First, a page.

Putting the Case in Context
We are often reminded that judges read the newspapers, and some of the questions at oral argument made this clear. Justice Kavanaugh stated that “the news reports suggest this was discussed with President Erdoğan, that Turkey’s foreign minister is coming to the United States this week” (Tr. at 42). Justice Sotomayor had an extended colloquy with Feigin about whether she “would want to leave to the [vagaries] of individual prosecutors whether it’s federal or state the right to insult another nation by giving them this unbridled power to initiate suit” (Tr. at 57-62). During that exchange, she referenced “the hearsay news reports that came out that the prior administration was trying to apply pressure to drop this lawsuit on the Southern District of New York” (Tr. at 60).
The Justices appeared keenly aware that their decision could have serious consequences, and it seemed at times as if preoccupation with those potential consequences motivated their thinking about this case. Justice Gorsuch wondered whether the Solicitor General had “given careful thought to [the] consequences” of finding that the FSIA does not apply, since state-level prosecutions would not be removable to federal court absent a removal statute (Tr. at 53). (Feigin reassured him that “we’ve given it careful thought” (Tr. at 53).) Justice Kavanaugh opined that it would be “pretty bizarre for this Court to tell the President of the United States as a matter of his national security exercise that even though the Constitution doesn’t prohibit what you’re doing, even though a statute doesn’t prohibit what you’re doing, this Court’s going to prohibit your exercise of national security authority” (Tr. at 17).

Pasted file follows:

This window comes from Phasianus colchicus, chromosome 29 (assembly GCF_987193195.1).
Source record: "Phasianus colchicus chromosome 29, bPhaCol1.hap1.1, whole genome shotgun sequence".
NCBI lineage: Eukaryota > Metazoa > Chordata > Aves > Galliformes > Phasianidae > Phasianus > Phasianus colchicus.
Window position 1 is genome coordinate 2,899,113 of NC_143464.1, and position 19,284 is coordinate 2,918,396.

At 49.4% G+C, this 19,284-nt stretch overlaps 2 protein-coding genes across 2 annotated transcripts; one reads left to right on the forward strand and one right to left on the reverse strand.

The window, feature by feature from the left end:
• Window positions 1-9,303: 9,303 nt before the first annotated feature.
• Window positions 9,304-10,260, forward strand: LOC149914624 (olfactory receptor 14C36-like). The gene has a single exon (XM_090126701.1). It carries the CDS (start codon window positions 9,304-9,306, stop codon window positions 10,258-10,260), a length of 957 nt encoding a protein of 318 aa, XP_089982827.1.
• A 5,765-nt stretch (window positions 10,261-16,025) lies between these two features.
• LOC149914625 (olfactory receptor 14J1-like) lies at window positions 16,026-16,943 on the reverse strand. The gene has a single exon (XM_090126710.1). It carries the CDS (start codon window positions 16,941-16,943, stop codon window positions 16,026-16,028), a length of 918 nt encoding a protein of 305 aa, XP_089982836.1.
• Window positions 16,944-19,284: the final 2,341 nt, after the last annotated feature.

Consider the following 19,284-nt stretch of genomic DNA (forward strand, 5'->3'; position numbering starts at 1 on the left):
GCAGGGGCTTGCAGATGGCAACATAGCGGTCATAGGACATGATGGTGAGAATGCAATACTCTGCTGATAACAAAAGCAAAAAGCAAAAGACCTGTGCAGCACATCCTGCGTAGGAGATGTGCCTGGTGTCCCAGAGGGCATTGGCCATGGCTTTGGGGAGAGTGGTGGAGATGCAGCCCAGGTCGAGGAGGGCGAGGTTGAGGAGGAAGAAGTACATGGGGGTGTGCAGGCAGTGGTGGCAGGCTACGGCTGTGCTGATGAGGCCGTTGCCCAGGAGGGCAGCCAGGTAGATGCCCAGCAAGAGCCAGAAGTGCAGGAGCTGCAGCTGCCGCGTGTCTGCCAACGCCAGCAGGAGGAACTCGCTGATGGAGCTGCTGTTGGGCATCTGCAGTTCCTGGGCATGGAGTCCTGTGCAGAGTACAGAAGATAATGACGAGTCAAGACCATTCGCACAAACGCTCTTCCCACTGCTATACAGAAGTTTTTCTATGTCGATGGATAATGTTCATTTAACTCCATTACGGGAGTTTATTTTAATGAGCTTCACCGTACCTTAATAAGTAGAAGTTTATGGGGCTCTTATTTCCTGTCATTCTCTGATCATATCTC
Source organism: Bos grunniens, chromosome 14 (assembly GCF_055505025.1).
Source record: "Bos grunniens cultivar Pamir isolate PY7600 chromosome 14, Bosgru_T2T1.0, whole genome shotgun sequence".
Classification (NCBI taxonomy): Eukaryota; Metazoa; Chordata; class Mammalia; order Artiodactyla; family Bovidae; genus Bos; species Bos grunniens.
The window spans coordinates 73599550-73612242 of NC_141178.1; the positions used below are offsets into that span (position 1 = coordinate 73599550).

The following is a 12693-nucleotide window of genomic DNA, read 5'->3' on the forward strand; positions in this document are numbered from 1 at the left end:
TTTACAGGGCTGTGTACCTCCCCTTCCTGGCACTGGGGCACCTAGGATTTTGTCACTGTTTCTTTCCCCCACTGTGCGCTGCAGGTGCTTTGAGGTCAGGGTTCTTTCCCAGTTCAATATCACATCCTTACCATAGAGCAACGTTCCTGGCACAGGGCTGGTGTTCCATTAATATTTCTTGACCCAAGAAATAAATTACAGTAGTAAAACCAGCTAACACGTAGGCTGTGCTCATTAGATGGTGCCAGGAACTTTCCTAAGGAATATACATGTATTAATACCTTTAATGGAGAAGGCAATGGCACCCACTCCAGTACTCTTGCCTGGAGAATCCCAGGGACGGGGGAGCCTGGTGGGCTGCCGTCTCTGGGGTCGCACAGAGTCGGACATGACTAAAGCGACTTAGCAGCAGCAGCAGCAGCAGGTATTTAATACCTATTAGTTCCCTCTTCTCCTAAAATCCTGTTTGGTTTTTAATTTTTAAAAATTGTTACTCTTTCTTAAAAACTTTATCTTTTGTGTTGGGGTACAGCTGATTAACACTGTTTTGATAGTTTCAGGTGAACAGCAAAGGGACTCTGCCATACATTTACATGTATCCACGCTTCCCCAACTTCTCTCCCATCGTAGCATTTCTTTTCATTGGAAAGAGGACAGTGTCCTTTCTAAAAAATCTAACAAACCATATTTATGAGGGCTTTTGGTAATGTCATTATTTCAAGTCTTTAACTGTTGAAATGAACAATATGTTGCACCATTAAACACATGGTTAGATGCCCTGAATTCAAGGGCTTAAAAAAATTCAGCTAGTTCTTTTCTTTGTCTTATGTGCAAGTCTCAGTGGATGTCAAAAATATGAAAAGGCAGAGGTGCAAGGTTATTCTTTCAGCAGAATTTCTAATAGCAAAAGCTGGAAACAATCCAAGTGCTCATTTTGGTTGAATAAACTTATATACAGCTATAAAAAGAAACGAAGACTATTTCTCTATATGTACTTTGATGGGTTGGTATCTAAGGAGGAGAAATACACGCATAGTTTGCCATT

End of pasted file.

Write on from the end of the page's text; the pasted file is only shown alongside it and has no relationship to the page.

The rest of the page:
Despite the wide-ranging issues that arose during the argument—including questions about other countries’ foreign state immunity regimes, the potential reciprocal indictment of U.S. instrumentalities abroad, and what other tools the United States could use to enforce sanctions—the Court’s central task is relatively clear. It needs to answer the question whether 28 U.S.C. §1604 precludes the exercise of criminal jurisdiction over a foreign state or its instrumentalities and what role the exceptions in §1605 might play. If it decides that the FSIA immunizes Halkbank, then Halkbank wins, and the case is over. If it does not, then the Court needs to decide what other law governs and whether to remand for further development of the record.
As several of the Justices pointed out, if Congress does not like the consequences of the Court’s decision, it can step in (Tr. at 40). If the executive branch doesn’t like the consequences, it can go back to Congress (Tr. at 88). There is nothing precluding the Court from deciding at this juncture whether a foreign state-owned company must be treated as equivalent to the foreign state itself for purposes of criminal jurisdiction based on either the FSIA or the common law, and whether to uphold the Second Circuit’s conclusion that the activity in question here qualifies as a commercial activity for immunity purposes. It might well be true, as Blatt emphasized, that “the world has been around for, like, 7,000 years, and no country has ever tried another country” (Tr. at 28). It is not necessarily true, however, that this observation provides the answer to this case.